On May 4, Communications Disabilities Access Canada (CDAC) sent a letter to the hospital stating that access to the tablet is “an essential communication accommodation that is required under the duty to accommodate human rights legislation” for Jutcovich.

The CDAC also provided a number of recommendations for Toronto Grace, specifically during the COVID-19 pandemic, when he is not able to have in-person visitation. This includes turning off the tablet or putting it away during services, which was already done in past, or creating an exemption to the current isolation protocol to allow his communication support persons to be physically present, with appropriate personal protective equipment (PPE).

“You’re isolated from your family and that should be reason enough to have a tablet on,” Schweitzer said. “Why are we isolating people even further when there’s no need for it right now.”

Schweitzer said it can take him longer than an hour to communicate what he needs. She added that more recently, following these discussions, he has been able to have the tablet on for an additional two or three hours.

“It is scattered throughout the day and even if we were to request a specific hour sometimes we’re told, no that doesn’t work,” Schweitzer said. “It’s really at their discretion.”

Toronto Grace believes they have provided “reasonable access” to the tablet for Jutcovich but the family disagrees.

“We’ve had...meetings with them, we plead, we try to explain to them why he needs it,” Schweitzer said. “This is his only communication, he can’t speak for himself, he can’t press the call bell.”

“[Last week], the final hour, my father spent the entire hour trying to spell out a word to my mother.”

Toronto Grace employees then brought up the possibility of transferring Jutcovich out of the hospital. His family has spoken to multiple hospitals and Schweitzer said there were no issues or concerns about the tablet functionality he was used to before arriving at Toronto Grace.

The family is now waiting for the transfer to occur.

Tommy Jutcovich (Provided by Adalia Schweitzer)

What other hospitals are permitting

As visitor policies have had to change during COVID-19, a number of hospitals in Ontario have introduced the use of tablets or other electronic devices as a way for patients to communicate with family members.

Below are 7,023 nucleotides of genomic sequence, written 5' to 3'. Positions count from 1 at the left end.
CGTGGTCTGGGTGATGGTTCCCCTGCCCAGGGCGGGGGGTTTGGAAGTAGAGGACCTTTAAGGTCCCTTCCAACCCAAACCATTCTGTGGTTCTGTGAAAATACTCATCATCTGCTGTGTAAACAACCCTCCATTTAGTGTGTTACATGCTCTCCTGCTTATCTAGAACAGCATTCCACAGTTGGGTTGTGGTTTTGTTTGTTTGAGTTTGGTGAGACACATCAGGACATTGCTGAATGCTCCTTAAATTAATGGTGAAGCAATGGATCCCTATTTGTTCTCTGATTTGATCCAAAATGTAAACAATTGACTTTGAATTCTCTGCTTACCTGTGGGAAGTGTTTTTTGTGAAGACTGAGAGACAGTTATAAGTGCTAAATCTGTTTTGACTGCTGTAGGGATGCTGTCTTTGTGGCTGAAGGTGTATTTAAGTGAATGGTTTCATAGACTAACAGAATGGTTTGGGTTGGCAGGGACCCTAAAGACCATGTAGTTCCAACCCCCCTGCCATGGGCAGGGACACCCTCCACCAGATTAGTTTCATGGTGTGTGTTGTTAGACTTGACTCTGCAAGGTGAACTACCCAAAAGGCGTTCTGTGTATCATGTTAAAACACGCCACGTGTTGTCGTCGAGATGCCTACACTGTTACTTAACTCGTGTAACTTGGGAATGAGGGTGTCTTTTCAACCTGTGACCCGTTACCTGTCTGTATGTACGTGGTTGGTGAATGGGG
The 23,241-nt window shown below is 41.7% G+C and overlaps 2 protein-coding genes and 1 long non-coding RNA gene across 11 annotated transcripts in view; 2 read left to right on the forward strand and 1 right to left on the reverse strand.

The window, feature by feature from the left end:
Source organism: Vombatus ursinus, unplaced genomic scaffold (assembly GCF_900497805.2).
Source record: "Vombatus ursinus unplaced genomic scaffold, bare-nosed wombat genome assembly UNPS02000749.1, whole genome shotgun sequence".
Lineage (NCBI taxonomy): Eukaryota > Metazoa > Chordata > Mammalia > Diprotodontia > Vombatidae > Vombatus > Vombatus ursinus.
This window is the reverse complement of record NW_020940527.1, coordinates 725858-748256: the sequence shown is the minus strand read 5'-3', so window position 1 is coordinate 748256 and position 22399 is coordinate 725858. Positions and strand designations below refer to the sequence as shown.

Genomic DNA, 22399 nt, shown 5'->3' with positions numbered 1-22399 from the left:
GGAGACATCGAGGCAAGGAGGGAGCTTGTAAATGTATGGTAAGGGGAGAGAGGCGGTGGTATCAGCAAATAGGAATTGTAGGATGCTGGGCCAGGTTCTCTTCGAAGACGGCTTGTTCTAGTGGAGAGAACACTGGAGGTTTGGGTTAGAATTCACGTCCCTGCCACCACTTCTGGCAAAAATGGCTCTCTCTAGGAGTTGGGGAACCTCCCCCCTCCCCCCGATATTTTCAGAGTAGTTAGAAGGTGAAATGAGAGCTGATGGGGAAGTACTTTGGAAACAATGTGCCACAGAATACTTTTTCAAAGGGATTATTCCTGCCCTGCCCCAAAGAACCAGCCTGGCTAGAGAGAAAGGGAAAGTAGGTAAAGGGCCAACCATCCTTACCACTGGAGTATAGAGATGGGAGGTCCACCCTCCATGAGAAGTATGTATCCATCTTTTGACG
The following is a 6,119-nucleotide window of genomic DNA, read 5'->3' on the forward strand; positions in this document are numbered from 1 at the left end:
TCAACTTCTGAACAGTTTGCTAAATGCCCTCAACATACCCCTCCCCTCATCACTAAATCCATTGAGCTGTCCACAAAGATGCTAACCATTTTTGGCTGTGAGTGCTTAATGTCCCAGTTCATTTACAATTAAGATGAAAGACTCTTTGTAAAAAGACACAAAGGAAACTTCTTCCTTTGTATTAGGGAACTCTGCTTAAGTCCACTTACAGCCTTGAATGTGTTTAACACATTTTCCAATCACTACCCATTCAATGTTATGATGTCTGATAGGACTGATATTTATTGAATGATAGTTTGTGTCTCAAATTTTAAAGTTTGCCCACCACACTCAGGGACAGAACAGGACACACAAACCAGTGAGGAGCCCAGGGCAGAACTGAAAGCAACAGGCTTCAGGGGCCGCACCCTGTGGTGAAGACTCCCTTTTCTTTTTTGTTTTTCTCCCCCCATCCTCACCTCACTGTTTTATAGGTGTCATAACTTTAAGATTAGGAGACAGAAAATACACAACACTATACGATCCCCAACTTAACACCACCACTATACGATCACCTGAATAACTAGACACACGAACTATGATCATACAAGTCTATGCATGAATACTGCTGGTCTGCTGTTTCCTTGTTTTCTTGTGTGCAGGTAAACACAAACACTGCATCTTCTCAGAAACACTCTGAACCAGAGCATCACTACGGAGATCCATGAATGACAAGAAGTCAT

Sunnybrook Health Sciences Centre currently has 77 iPads available for patients to use to connect with family and friends, with 15 more being programmed for use.

“There are no limitations, patients just need to ask a member of their health care team,” Sunnybrook confirmed to Yahoo Canada.

Sinai Health, which operates Toronto’s Mount Sinai Hospital and Bridgepoint Active Healthcare, confirmed a growing number of patients have access to their own tablet or electronic device for communication purposes and for entertainment.

“We do ask that patients respect the privacy of other patients and staff members while using their devices,” a spokesperson from Sinai Health said in an emailed statement to Yahoo Canada. “If the image or voice of other patient or staff member will be seen during the interaction, their consent must be given in advance.”

Unity Health Toronto, which operates Providence Healthcare, St. Joseph’s and St. Michael’s hospitals in Toronto, has implemented a virtual family visits initiative. Inpatients without access to their own personal device can request the use of one, provided by the hospital, to have a 30 minute video call with family and friends each day. The guidelines for the hospital electronics specifies the virtual visits cannot be recorded.

The hospital group confirmed to Yahoo Canada that if patients have their own electronics, “they are free to use their own devices whenever they would like to as long as they are mindful of other patients, clients and residents around them.” 

“To help patients and families stay connected, we’ve made all TV, internet and phone access free on the tablets available at each bedside,” a statement to Yahoo Canada from Mackenzie Health in Richmond Hill, Ont., reads. “Free wifi is also available so patients can video chat with their loved ones from their own devices.”

These Zoom calls, organized through the hospital through their devices, are normally scheduled for 30 minutes but if there is availability or no call scheduled after a call, they can run longer.

“We ensure first that every patient has the opportunity to talk to his/her family,” Mackenzie Health said. “If patients ask for more than one call, they are often supported to do so.”

Patients can also use their own devices to video chat with their loved ones, using the free wifi at the hospital.